The likely progeny of this marriage does not get much publicity. Future physical, information, and control systems requirements of the NEM grid and associated distribution networks are invariably not part of plenary sessions at electrical power industry conventions and engineering expositions.
More importantly, the most promising long-term solutions to the many grid-related risks we face — from wildfires and earthquakes to cyberattacks — are local. A resilient future, according to most experts, is distributed. That is, we can reduce our dependence on PG&E’s long-distance electricity transmission by creating local islands of power generation and storage, commonly known as “microgrids,” starting with critical public facilities and expanding to strategically located hubs within neighborhoods.
An important source of local investment in microgrid and other resiliency improvements will come from local community choice aggregation programs, which currently serve 10 million Californians. CCAs supplant PG&E’s role in procuring electricity, providing local residents with cheaper and greener electricity than does PG&E. The CPUC has repeatedly blunted the competitive advantage of CCAs over investor-owned utilities by boosting fees on CCAs. Continuing to protect PG&E in this way will undermine the ability of CCAs to reinvest in resiliency projects, which they can do at a lower cost of capital than PG&E.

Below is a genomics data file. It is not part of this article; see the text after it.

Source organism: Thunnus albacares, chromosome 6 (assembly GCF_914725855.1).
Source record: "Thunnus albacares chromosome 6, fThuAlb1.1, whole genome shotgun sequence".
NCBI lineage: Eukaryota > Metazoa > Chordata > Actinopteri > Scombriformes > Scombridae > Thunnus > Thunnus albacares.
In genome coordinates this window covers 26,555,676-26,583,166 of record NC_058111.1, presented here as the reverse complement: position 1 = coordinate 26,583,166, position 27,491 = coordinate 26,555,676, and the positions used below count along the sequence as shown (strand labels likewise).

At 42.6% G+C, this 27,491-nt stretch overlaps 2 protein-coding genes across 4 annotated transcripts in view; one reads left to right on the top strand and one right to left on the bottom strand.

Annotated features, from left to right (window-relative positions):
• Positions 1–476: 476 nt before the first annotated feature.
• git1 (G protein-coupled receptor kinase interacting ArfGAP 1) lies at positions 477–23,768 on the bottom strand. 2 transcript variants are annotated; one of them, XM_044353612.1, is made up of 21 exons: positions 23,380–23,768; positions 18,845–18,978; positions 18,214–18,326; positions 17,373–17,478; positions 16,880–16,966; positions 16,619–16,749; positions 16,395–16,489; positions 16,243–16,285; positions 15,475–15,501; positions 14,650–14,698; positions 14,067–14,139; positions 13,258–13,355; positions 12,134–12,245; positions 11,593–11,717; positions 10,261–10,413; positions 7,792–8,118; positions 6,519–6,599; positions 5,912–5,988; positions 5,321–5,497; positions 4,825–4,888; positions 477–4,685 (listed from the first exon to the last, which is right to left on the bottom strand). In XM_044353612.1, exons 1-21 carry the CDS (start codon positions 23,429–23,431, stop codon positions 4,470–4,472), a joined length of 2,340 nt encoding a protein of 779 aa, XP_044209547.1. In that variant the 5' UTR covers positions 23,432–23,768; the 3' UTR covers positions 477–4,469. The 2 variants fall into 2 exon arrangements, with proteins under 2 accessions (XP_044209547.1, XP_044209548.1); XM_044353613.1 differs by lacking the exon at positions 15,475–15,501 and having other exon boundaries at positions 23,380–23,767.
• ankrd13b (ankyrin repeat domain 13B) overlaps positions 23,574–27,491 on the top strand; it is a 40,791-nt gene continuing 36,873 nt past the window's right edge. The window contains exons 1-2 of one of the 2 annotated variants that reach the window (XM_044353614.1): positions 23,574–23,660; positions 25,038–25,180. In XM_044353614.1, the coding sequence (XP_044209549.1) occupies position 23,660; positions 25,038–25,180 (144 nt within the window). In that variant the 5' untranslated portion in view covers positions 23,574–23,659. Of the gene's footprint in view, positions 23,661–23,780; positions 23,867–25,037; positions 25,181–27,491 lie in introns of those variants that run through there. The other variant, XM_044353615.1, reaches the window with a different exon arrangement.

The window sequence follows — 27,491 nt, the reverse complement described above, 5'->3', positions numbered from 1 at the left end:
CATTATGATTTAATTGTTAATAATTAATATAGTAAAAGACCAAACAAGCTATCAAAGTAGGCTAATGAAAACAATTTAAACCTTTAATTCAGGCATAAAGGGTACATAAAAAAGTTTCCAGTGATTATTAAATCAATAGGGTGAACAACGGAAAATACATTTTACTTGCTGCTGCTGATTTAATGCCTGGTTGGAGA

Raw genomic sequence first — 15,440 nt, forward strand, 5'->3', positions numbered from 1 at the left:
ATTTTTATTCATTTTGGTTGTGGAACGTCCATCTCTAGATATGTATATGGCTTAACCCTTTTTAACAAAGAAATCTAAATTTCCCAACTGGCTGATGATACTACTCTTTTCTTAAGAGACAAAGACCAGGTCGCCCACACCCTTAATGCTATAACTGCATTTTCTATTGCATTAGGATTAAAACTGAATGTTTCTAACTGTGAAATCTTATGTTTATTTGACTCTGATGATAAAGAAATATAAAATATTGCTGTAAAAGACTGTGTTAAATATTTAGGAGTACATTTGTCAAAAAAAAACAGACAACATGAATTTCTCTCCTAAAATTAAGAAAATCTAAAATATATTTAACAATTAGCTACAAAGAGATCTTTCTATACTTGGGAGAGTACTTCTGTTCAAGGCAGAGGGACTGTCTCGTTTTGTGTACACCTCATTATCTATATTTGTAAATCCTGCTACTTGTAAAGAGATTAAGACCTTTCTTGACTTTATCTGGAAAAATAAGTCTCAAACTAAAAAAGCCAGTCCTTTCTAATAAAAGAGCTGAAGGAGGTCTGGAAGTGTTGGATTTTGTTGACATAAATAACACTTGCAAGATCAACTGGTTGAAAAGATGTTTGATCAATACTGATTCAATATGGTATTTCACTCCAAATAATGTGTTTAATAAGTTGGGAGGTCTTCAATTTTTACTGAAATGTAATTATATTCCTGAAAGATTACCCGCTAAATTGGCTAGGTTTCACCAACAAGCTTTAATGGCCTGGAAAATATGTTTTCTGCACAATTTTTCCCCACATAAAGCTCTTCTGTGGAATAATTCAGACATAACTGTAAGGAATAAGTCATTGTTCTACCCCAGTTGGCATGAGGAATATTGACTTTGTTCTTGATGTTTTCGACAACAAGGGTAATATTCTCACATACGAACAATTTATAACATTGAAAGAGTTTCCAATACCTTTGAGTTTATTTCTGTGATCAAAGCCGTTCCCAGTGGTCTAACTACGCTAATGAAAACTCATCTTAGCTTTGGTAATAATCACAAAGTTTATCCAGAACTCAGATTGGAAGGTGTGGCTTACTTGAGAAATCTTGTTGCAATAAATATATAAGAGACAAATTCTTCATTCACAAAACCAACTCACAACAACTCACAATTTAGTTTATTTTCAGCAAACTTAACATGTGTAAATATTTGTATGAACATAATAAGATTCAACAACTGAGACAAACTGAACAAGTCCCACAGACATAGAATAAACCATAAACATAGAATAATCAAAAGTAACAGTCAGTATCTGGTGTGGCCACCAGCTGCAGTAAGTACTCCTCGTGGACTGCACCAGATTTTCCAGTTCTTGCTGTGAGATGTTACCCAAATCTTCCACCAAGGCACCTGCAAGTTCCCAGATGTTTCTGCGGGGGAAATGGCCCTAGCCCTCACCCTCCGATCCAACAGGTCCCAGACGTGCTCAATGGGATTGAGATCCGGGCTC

As mayor of the largest U.S. city with a CCA, I’ve proposed that San Jose invest in islands of resiliency within neighborhoods, by pooling consumer purchasing power to leverage lower costs for needed infrastructure — primarily energy storage and solar inverters — and by leveraging state subsidies to help low-income neighborhoods build microgrids. Success requires the state’s willingness to allow California’s 19 CCAs to continue to flourish.
Finally, I’ve proposed that San Jose create a publicly owned utility to enable more robust development of microgrids. This would involve developing local generation, distribution and storage infrastructure to ensure critical facilities and participating neighborhoods can operate during outages.